Meet The Festive Makers: The Panto Dame
Now in his 18th year playing the fabulously flamboyant dame at Cambridge Arts Theatre – and about to ruffle feathers as Gertie Goose - Matt Crosby tells Louise Cummings why he loves panto so much
What inspired you to become an actor?
It was panto! Although my parents aren’t theatrical, they would always take us to see panto, possibly to have two hours off childcare and enjoy a snooze.
I remember watching panto at the Liverpool Empire and going to see Billy Butler when he did Hold Your Plums with Wally Scott. One of them played Buttons I think, and it was just spectacular; the lights, the colours, the costumes, the jokes, just the whole nonsense of pantomime made me fall in love with theatre.
You’re a versatile actor, having had West End roles and recently playing Jimmy Tarbuck in Netflix drama Nolly – how was that?
That was amazing! I was a bit apprehensive as the bit I had as Jimmy was with her ladyship herself, Helena Bonham Carter. But she was so lovely and we had a giggle because we were both wearing false teeth for the roles, so she joked ‘Oh, we’ve been to the same dentist, let’s get a picture’ so I’ve got a beautiful photograph of us on my phone that she sent me.
What do you love about playing a dame?
I never wanted to be a dame when I first started panto; I wanted to be the Silly Billy character. But the longer you do it, the more you realise what a beautiful role the dame is because it plays to so many levels. The little children see a nice, friendly, larger lady, the teenagers are a bit too cool for school but enjoy the jokes, and the mums and dads get the innuendo and double meanings.
Who inspires your exuberant dames?
Initially I was inspired by previous Cambridge Arts Theatre dames so Michael Fenton Stevens was my first panto mum and then Brad Fitt was my second, and I would take from them what I enjoyed. But it’s mostly my mum’s side, especially my grandmother, who was very flamboyant and a real extrovert. I’ve got this wonderful memory from when was in a hospice, coming to the end of her time, we were all sat round the bed and she was asleep, but as soon as the drinks trolley came rattling, she woke up, had a brandy and coke and fell back to sleep again. And as my aunty sat there holding her hand, she woke up once more and said ‘oh haven’t you got fat hands?’ That was one of the last things she said!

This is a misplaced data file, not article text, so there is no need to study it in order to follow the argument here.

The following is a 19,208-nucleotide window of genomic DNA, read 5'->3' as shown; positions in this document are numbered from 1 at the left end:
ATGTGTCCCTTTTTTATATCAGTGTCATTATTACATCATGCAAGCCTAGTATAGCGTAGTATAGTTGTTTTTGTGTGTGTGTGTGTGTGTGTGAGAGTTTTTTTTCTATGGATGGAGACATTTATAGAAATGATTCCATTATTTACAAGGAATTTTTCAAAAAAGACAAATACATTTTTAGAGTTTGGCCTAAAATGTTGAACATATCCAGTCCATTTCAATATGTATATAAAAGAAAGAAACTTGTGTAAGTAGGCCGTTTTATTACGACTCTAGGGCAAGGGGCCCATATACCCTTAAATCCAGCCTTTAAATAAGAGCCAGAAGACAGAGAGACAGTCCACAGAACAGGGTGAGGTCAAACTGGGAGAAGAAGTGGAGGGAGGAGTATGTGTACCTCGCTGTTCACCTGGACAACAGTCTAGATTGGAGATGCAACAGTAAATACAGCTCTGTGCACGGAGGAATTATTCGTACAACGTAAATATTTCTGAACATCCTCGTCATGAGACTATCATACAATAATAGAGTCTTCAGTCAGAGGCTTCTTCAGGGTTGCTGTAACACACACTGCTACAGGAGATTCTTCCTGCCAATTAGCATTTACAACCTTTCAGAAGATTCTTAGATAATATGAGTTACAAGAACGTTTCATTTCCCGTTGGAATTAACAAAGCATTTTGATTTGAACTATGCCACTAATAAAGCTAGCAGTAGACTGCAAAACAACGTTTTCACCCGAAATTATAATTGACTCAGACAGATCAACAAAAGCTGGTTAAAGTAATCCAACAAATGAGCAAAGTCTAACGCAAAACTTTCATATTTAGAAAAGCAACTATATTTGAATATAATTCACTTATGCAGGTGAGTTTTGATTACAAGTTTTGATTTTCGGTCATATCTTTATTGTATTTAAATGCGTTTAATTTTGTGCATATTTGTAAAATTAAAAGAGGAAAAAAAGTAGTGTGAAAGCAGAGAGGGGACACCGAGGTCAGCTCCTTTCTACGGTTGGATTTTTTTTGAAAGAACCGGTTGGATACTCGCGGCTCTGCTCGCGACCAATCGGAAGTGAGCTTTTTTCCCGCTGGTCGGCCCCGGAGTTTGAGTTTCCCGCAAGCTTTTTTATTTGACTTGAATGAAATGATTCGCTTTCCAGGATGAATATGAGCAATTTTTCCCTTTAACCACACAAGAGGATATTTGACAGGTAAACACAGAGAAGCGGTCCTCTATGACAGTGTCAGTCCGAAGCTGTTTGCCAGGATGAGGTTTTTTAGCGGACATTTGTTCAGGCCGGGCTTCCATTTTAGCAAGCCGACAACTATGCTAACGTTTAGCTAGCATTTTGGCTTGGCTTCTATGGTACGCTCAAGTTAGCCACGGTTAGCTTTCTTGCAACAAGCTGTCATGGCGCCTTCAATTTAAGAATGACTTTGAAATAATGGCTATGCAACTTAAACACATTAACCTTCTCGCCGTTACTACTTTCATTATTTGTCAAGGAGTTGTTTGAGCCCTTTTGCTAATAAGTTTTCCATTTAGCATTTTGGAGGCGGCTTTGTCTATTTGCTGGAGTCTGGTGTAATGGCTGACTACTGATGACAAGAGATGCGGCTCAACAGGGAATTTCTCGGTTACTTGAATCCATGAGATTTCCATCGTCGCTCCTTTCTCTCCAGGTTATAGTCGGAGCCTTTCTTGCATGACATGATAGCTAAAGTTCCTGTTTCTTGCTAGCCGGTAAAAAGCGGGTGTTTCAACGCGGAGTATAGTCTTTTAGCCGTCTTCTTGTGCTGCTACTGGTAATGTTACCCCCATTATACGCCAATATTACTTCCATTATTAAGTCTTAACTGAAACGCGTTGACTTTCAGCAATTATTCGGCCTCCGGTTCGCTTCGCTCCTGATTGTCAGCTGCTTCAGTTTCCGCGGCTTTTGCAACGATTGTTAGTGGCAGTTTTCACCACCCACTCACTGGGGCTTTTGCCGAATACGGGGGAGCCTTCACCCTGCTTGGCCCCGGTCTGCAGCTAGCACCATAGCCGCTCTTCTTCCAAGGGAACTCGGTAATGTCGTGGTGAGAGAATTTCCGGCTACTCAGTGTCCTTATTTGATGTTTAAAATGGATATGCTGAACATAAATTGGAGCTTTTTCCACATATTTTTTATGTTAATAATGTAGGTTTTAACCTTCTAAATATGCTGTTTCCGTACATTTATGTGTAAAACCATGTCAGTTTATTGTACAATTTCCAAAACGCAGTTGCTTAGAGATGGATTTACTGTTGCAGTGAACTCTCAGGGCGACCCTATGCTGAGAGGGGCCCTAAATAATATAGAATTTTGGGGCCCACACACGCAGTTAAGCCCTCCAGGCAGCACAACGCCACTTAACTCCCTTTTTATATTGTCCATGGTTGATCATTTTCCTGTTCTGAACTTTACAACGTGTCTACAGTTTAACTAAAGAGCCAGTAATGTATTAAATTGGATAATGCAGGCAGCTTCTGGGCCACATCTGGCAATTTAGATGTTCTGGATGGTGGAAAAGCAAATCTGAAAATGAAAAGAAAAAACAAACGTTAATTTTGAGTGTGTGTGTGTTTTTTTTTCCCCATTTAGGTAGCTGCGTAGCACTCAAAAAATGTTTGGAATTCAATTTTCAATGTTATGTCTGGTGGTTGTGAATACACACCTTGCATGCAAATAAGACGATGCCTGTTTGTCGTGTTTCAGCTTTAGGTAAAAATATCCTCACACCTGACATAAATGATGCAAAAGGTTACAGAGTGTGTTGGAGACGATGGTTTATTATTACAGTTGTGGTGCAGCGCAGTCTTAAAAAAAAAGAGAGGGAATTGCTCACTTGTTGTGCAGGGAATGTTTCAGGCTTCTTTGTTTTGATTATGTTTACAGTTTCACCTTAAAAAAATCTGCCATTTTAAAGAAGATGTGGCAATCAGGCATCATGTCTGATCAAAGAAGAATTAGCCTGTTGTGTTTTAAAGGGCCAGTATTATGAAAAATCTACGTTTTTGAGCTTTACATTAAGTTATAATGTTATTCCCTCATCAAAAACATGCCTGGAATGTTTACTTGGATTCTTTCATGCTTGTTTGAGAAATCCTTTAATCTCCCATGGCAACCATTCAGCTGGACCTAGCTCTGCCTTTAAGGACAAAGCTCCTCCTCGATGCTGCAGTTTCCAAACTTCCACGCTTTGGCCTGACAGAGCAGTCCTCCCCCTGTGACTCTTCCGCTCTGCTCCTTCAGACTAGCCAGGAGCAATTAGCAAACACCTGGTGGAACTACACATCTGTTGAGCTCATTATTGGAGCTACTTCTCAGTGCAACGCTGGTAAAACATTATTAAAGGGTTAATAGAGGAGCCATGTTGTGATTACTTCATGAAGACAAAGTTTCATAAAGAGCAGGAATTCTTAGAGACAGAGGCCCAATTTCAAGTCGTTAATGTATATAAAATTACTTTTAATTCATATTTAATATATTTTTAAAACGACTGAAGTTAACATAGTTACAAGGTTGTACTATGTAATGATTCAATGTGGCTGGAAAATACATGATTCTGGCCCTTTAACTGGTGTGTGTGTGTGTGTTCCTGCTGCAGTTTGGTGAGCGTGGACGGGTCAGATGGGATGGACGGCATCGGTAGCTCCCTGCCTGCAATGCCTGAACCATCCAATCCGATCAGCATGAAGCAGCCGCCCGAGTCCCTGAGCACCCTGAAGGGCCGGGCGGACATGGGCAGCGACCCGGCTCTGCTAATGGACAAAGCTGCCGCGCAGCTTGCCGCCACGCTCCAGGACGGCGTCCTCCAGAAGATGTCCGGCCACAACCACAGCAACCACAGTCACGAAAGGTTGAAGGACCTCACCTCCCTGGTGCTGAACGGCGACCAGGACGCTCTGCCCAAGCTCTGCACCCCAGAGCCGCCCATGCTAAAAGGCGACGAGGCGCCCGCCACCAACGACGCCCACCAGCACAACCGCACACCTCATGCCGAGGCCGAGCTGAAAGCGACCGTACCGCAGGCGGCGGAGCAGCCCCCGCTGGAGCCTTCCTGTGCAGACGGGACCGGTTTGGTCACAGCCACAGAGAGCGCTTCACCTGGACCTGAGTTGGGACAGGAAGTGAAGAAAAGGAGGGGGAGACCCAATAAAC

Does you mum watch the panto, and what does she think?
Every year although she doesn’t know characters are modelled on her because she’d probably clock me! I love it when my parents come because it’s like a thank you to them for taking me to panto all those years ago. The whole family come down; my sister, two nephews, niece and my two girls, Clara, 12, and Beatrice, eight!
What can we expect from this year’s panto?
I am really excited because Mother Goose is actually set in Cambridge. So, all the cloths are based on Cambridge scenes, the costumes are fantastic; mine are big, bold, brassy, bright, and with a nod towards Barbie, as I loved that film! The cast is beautiful and talented and the script is funny, clever and family-friendly, with a few naughty winks, so there is something for everyone.
The ‘slosh scene’, which you write, is famous in Cambridge. Have you ever injured yourself as those on-stage tumbles seem real?
Yes, many times! Last year I fractured my big toe, and I’ve damaged my shoulder, both times on the rocking deck. The other injury was in the washateria with Sam Hoy who was Wishy Washy and was tiny, 4ft-nothing; a gorgeous actor. We thought we’d try a moment when the dame shoots out of a laundry hole and slides between Sam’s legs but I shot out too far and head butted his knee cap so my bottom tooth went through my lip. Fortunately, it wasn’t during a performance!
Oh goodness. . . in that case do you enjoy it, or slightly fear it?
I always want to play the scene as the dame, but also as Matt Crosby hating every minute of it. And I think that’s a really nice balance. Secretly though, it’s always my favourite scene!
Mother Goose runs until January 7. Find out more at cambridgeartstheatre.com
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